Driving is one off the more touchy issues to discuss with an older person. AARP in cooperation with The Hartford and MIT AgeLab have developed an interactional online tutorial called “We Need to Talk”. It consists of four modules, the first of which addresses how to have the conversation. It identifies the emotions many elders hold about driving and the concerns its loss would raise. It also discusses the emotions of the child or concerned adult having these conversations with a parent or an older loved one. The notion of active listening is explained as an important skill in these discussions.
This tutorial advances ideas that are important when discussing most sensitive issues with an elder. Empathy, reflective listening, and self-awareness are key elements to successful dialogues. It also advises advance planning, so alternatives are readily at hand. If you can relate to the difficulty of such encounters, this tutorial may be helpful. Here is the link. https://elearning.aarp.org/pages/course/CourseMaterial.aspx?courseid=371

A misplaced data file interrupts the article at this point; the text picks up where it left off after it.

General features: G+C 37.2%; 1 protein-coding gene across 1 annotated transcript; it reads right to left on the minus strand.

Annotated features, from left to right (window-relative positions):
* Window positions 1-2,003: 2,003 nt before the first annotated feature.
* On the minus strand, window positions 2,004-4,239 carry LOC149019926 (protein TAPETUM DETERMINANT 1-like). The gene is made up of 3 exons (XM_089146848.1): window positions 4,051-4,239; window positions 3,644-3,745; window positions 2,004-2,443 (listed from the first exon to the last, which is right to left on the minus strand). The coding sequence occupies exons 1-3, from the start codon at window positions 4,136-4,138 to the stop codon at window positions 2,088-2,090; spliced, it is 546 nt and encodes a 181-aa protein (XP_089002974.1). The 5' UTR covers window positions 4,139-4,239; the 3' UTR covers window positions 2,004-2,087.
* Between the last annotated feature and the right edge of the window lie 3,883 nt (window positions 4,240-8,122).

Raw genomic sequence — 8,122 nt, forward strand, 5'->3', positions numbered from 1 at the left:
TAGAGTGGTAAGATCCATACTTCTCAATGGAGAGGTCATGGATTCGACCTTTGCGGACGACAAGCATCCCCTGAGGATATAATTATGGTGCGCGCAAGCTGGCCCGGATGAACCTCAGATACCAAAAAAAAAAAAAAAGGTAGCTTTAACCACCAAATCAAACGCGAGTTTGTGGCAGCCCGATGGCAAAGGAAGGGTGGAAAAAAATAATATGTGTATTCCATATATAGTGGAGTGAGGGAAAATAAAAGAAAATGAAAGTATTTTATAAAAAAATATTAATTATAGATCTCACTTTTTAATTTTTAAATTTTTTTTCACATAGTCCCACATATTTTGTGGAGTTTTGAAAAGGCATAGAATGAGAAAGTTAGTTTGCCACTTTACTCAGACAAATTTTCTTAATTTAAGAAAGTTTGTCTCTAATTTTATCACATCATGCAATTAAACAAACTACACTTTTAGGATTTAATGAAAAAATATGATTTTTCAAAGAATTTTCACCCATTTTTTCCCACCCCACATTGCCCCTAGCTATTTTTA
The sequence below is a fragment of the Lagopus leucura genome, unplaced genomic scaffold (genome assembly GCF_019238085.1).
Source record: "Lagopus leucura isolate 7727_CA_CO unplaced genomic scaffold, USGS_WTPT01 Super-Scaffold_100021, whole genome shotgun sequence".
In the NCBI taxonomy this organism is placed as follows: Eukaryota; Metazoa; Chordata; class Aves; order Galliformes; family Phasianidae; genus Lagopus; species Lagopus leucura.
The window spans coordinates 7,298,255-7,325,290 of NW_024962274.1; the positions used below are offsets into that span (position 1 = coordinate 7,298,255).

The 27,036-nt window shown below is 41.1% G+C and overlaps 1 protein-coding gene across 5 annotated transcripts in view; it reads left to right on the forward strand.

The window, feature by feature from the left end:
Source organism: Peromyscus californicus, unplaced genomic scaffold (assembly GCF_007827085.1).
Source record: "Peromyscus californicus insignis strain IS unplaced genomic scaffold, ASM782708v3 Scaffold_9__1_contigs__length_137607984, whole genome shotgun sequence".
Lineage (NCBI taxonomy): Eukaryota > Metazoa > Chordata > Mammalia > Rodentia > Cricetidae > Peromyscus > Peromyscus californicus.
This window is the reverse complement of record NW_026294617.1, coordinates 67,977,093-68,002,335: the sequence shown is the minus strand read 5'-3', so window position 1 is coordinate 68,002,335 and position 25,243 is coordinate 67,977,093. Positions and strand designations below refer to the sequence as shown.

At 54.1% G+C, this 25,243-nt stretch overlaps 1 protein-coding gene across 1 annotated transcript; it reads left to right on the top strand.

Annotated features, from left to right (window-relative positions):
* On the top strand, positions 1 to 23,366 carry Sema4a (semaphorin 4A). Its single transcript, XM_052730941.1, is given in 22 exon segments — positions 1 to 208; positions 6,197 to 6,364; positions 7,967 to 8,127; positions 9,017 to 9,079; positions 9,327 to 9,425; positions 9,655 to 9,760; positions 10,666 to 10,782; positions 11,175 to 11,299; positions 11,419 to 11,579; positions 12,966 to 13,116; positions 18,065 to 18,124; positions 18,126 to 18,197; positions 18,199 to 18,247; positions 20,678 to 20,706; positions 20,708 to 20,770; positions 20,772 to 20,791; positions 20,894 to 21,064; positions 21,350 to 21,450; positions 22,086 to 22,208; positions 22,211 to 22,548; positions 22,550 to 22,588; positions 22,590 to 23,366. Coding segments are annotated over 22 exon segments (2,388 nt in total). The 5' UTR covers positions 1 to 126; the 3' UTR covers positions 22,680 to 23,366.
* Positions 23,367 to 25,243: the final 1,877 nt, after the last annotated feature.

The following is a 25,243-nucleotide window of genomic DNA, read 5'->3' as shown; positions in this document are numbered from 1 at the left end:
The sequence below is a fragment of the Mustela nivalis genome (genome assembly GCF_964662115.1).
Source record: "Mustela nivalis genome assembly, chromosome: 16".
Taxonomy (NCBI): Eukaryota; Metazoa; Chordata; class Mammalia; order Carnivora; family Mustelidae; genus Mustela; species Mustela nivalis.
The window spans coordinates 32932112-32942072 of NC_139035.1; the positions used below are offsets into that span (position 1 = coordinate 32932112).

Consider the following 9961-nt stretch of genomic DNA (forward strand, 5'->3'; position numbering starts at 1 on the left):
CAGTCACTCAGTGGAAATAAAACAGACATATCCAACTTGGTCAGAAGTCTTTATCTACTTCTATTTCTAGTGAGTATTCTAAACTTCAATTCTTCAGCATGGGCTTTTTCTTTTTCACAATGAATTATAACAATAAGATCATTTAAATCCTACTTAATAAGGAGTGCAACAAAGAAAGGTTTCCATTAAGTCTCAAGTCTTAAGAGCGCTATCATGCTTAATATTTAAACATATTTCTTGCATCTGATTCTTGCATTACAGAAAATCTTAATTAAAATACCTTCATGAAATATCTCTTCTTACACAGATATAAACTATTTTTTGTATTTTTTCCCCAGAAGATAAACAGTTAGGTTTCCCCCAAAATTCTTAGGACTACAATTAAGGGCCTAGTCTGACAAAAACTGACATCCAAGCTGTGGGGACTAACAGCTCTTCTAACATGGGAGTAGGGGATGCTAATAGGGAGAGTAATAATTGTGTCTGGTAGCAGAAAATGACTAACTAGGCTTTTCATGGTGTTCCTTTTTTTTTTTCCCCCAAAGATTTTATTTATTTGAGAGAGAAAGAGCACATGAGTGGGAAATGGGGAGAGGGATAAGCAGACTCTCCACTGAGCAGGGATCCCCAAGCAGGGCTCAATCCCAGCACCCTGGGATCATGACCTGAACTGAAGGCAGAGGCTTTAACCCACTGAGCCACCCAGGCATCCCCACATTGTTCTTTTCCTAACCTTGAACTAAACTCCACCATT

An aspect that isn’t fully developed in the tutorial that we have encountered is the inner battle within an elder noticing a decline in abilities. My mother was an excellent example. She acknowledged sometimes feeling disoriented while driving but could only see relinquishing it as the end of her. Discussions were landmines for anger and resentment which could be directed at others. A neutral third party may be helpful in situations such as these. In our mediations, we encourage participants to talk to us directly. This promotes more open dialogue and avoids evoking personal arguments that often distract from the intended subject.